Why don’t you teach your pupils Japanese language and culture at your school? We think your pupils will love it!

The Marugoto A1-1 (Katsudoo & Rikai) Tutor Support Course gives a comprehensive introduction to Japanese language and culture. This course will combine online self-study with submission of assignments to a real-life tutor, in addition to live lessons (1 live lesson covers 1 Topic) with the tutor. The course commences 15 January 2020.

Visit the Japan Foundation website for more information and to register for the course by 18 December 2019.


The popularity of Gaelic on Duolingo should change how Scotland sees itself

8 December 2019 (The National)

Last week saw extraordinary explosion of interest in Gaelic learning on Duolingo – the world’s largest language learning platform. It has attracted about 65,000 learners in five days.

Ciaran Iòsaph MacAonghais – a primary teacher from Fort William and co-creator of the Scottish Gaelic Duolingo course told us: “Previously, there were around 5500 learning Gaelic in Scotland and we have already raised this number significantly and hopefully it will continue to rise in the coming weeks and months.

‘‘There is no single solution that will save the Gaelic language. Much more needs to be done to support native speakers in Gaelic speaking communities, but having a high profile starting point for learning is still a powerful thing. In a small language community like this, every speaker makes a real difference.”


Secondary students urged to learn foreign languages to boost career prospects

6 December 2019 (Irish Times)

Some 3,000 students attended an event in Dublin’s Convention Centre aimed at highlighting the personal, social, professional and economic benefits of language learning.

While most Irish students study foreign languages in school, surveys show Irish adults lag behind other Europeans in language competence.

Karen Ruddock, director of Post Primary Languages Ireland, said the global dominance of English has given rise to the mistaken belief that “English is enough”.

This, she said, can result in complacency and a lack of motivation to learn other languages.

“Today’s event is about delivering a message that learning a foreign langauge will create more work opportunties, more chances to make friends and have great life experiences,” she said.


The Glasgow school using play to boost literacy and numeracy

6 December 2019 (TESS)

From making imaginary pizzas to becoming interior designers for a doll’s house, learning through play isn’t just for the youngest pupils, argue two Glasgow teachers. They tell Emma Seith how they are using it to support children who speak English as an additional language – and to connect with colleagues around the world.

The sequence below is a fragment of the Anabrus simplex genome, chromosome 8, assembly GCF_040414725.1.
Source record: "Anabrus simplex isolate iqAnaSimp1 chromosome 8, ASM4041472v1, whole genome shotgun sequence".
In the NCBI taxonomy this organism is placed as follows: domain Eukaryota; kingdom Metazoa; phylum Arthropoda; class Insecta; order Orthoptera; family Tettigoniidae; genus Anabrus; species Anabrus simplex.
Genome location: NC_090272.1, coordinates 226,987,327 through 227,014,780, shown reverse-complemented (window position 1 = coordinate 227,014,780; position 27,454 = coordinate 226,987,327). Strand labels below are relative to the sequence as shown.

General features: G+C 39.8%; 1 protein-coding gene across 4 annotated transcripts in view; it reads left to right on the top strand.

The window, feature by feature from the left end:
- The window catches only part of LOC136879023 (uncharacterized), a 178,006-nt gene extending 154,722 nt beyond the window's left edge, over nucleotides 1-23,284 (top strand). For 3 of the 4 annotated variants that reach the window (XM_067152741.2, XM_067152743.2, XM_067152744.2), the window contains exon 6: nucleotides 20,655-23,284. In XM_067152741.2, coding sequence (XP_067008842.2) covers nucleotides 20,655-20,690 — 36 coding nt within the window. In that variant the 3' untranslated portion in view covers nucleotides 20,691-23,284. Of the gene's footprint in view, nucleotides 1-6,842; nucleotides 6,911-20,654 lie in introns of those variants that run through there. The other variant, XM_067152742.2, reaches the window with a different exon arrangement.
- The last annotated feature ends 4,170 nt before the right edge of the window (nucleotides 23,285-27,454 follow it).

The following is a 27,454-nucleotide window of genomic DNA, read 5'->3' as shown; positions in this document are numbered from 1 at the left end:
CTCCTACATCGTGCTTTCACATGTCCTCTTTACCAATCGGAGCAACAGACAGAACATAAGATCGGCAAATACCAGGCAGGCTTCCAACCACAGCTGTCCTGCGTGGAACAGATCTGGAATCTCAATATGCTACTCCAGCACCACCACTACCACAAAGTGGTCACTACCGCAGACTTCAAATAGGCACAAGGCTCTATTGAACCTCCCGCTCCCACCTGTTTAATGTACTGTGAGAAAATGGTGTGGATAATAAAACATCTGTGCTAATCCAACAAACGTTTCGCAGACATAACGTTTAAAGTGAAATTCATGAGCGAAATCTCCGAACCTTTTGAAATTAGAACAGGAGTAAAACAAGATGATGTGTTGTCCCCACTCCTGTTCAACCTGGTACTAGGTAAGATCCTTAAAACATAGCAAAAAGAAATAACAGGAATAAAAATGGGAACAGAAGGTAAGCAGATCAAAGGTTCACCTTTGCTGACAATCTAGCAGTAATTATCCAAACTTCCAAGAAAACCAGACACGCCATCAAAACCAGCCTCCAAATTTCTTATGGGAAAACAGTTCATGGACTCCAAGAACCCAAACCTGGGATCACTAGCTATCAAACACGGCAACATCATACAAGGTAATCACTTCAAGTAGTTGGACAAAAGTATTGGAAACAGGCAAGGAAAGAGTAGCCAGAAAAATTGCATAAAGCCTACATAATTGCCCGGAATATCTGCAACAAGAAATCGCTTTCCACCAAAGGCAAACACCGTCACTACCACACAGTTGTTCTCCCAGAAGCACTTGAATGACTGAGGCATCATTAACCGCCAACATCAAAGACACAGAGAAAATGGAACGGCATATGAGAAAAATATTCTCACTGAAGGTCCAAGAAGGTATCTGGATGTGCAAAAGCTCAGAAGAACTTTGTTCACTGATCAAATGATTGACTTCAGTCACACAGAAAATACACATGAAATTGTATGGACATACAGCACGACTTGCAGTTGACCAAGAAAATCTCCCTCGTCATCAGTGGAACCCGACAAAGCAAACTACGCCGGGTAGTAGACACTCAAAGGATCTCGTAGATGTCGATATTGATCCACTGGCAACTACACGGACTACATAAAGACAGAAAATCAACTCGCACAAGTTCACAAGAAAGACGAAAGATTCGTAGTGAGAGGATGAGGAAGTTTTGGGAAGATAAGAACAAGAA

Have you heard the tale about play-based learning, a viral Facebook page and one of Scotland’s most diverse communities? It involves two young teachers in Glasgow, who have gained thousands of followers around the world for their imaginative use of play in the classroom.

The magic happens at Holy Cross Primary in the Govanhill area, which serves a truly multicultural community. Holy Cross has a significant Romanian and Slovakian pupil population, and there are a large number of children with Pakistani heritage, many of whom speak Urdu and Punjabi. Overall, 80 per cent of pupils speak English as an additional language – something that proved challenging for Rebecca Meighan and Claire Scally when they were both teaching P1.

So, what are they doing that has struck such a chord with teachers around the world?

Meighan and Scally quickly realised that before they could push on with reading and writing skills, they needed to first build up their pupils’ English vocabulary. But they didn’t want to simply show pictures – they wanted pupils to be able to “see and touch and feel these objects”. The solution was to enable them to acquire language in a more natural way: to let them play.

“When we got to teaching phonics, initial sounds and word blends, we were finding it really difficult because the children were coming either with little English or no English at all,” explains Scally. “You always start with the letter S – the ‘sss’ sound – but when we were trying to get them to think of words that start with the letter S, they were just looking at us blankly.”

Meighan and Scally decided to change tack. After brainstorming words with the sound they wanted children to learn that week, they set up play activities related to that sound. For instance, with the “V” sound, one activity was to make a volcano erupt (with lava produced by combining vinegar and baking soda). The children were also given the chance to role-play being a vet; one of the suggested activities was taking a pet dog for a vaccination.